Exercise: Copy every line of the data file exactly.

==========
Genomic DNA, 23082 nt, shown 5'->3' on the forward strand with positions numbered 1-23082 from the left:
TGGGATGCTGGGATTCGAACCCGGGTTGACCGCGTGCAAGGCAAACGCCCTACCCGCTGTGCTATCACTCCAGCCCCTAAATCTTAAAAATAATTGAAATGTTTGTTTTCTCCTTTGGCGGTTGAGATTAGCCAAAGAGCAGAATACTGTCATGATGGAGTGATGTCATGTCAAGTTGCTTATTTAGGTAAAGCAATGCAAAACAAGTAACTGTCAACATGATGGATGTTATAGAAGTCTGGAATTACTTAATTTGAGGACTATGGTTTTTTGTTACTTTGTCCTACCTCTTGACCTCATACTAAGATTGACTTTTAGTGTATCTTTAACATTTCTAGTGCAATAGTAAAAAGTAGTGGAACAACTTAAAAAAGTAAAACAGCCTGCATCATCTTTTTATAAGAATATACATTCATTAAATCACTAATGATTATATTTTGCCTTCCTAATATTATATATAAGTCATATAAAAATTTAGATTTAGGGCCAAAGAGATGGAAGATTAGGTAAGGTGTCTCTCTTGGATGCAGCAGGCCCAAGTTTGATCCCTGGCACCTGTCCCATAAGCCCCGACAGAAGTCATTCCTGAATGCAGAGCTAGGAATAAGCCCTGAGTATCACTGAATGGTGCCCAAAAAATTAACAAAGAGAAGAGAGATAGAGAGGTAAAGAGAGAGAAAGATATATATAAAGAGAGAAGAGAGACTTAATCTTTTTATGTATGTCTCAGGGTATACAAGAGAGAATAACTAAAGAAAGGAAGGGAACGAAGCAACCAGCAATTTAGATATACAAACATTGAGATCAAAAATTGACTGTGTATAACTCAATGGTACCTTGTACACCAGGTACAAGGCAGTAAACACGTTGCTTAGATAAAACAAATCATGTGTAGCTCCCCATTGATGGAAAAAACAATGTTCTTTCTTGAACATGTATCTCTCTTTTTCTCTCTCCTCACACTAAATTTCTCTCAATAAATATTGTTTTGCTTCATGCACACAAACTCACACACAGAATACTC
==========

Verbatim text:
Genomic DNA, 23082 nt, shown 5'->3' on the forward strand with positions numbered 1-23082 from the left:
TGGGATGCTGGGATTCGAACCCGGGTTGACCGCGTGCAAGGCAAACGCCCTACCCGCTGTGCTATCACTCCAGCCCCTAAATCTTAAAAATAATTGAAATGTTTGTTTTCTCCTTTGGCGGTTGAGATTAGCCAAAGAGCAGAATACTGTCATGATGGAGTGATGTCATGTCAAGTTGCTTATTTAGGTAAAGCAATGCAAAACAAGTAACTGTCAACATGATGGATGTTATAGAAGTCTGGAATTACTTAATTTGAGGACTATGGTTTTTTGTTACTTTGTCCTACCTCTTGACCTCATACTAAGATTGACTTTTAGTGTATCTTTAACATTTCTAGTGCAATAGTAAAAAGTAGTGGAACAACTTAAAAAAGTAAAACAGCCTGCATCATCTTTTTATAAGAATATACATTCATTAAATCACTAATGATTATATTTTGCCTTCCTAATATTATATATAAGTCATATAAAAATTTAGATTTAGGGCCAAAGAGATGGAAGATTAGGTAAGGTGTCTCTCTTGGATGCAGCAGGCCCAAGTTTGATCCCTGGCACCTGTCCCATAAGCCCCGACAGAAGTCATTCCTGAATGCAGAGCTAGGAATAAGCCCTGAGTATCACTGAATGGTGCCCAAAAAATTAACAAAGAGAAGAGAGATAGAGAGGTAAAGAGAGAGAAAGATATATATAAAGAGAGAAGAGAGACTTAATCTTTTTATGTATGTCTCAGGGTATACAAGAGAGAATAACTAAAGAAAGGAAGGGAACGAAGCAACCAGCAATTTAGATATACAAACATTGAGATCAAAAATTGACTGTGTATAACTCAATGGTACCTTGTACACCAGGTACAAGGCAGTAAACACGTTGCTTAGATAAAACAAATCATGTGTAGCTCCCCATTGATGGAAAAAACAATGTTCTTTCTTGAACATGTATCTCTCTTTTTCTCTCTCCTCACACTAAATTTCTCTCAATAAATATTGTTTTGCTTCATGCACACAAACTCACACACAGAATACTC